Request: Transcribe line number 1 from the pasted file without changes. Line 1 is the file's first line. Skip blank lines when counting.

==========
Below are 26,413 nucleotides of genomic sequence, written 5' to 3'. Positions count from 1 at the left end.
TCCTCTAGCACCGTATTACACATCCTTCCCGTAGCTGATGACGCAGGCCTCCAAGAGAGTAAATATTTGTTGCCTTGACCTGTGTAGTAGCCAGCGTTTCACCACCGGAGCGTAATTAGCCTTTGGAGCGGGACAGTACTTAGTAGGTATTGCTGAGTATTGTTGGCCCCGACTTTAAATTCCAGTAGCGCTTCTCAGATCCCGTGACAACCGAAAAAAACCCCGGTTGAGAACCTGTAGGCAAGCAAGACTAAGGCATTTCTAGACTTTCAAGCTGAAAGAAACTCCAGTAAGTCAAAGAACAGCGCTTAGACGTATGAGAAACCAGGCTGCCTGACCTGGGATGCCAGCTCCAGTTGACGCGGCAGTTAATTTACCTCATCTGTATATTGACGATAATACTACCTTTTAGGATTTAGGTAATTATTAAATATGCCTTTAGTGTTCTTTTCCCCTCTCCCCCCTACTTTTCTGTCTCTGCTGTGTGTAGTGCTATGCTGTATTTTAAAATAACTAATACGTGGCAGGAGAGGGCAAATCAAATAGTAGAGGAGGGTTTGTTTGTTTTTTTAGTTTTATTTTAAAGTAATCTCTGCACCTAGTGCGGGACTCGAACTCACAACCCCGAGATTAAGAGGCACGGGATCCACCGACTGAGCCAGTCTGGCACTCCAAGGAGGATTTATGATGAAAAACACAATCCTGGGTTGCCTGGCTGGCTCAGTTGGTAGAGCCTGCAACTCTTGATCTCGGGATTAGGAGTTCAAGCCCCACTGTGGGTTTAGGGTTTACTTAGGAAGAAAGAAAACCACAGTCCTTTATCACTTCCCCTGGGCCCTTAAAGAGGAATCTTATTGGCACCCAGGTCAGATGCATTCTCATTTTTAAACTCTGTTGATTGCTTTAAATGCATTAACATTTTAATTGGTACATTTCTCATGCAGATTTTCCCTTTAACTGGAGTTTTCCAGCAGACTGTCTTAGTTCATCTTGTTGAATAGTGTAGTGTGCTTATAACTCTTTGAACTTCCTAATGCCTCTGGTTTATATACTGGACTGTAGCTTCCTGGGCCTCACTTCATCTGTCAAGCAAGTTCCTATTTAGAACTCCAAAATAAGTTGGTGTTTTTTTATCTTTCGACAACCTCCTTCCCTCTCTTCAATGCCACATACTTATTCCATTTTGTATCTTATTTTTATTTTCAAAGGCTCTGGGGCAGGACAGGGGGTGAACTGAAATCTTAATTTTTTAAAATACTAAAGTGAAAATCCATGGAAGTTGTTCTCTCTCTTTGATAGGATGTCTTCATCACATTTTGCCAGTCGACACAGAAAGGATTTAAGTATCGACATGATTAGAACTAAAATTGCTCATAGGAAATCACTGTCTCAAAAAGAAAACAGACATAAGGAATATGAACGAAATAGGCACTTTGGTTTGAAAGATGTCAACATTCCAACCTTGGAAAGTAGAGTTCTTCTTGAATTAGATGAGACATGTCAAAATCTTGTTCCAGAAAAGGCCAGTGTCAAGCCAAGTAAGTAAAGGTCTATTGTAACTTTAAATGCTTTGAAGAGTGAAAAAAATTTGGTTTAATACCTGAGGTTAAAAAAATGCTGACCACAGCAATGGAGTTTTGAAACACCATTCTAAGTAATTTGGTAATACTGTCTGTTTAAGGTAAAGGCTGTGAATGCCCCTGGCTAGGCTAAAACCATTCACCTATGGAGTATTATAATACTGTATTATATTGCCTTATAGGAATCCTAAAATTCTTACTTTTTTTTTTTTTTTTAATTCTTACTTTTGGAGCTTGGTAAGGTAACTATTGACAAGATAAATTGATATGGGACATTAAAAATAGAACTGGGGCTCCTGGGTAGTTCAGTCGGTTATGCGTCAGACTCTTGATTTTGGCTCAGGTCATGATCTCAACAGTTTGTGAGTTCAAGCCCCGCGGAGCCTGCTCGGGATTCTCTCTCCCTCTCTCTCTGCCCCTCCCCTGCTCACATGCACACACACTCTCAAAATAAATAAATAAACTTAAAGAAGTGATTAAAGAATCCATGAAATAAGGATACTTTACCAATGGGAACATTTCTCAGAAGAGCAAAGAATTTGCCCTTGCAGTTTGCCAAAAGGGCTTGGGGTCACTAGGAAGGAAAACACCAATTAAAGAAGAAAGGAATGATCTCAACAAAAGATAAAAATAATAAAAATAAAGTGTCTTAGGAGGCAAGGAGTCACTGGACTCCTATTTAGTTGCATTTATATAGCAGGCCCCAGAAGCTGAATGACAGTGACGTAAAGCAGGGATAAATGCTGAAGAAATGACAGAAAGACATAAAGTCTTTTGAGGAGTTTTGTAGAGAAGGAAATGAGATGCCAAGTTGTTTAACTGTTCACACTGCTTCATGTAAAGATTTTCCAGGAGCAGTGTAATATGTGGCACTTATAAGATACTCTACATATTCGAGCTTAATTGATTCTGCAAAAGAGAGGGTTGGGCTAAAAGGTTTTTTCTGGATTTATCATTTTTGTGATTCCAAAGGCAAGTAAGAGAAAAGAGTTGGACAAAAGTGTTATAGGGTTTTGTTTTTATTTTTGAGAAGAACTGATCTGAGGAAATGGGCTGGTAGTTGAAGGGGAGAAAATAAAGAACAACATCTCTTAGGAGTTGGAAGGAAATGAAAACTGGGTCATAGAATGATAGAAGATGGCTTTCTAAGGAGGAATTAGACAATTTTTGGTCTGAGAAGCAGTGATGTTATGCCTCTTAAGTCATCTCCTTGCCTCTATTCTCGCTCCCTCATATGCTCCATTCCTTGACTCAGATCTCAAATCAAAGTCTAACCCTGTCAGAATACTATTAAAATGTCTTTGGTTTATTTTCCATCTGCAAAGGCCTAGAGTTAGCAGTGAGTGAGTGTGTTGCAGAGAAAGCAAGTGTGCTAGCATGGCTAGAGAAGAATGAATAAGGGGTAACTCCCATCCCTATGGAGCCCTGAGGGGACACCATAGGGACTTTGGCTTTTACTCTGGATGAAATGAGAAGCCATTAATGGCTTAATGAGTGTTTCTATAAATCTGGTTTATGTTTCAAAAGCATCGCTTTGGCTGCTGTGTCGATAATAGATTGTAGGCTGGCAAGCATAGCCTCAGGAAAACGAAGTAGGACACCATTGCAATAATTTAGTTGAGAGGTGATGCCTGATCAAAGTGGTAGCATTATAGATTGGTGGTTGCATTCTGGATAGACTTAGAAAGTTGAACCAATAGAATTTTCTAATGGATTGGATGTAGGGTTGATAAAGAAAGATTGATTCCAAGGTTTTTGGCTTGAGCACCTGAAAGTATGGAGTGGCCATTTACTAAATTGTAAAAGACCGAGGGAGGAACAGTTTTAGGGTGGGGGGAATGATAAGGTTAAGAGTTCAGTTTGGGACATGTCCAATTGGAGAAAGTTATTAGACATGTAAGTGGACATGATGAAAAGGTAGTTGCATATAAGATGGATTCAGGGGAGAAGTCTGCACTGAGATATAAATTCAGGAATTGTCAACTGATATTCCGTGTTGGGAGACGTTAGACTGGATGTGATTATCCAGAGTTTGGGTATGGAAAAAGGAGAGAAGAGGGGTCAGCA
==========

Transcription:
Below are 26,413 nucleotides of genomic sequence, written 5' to 3'. Positions count from 1 at the left end.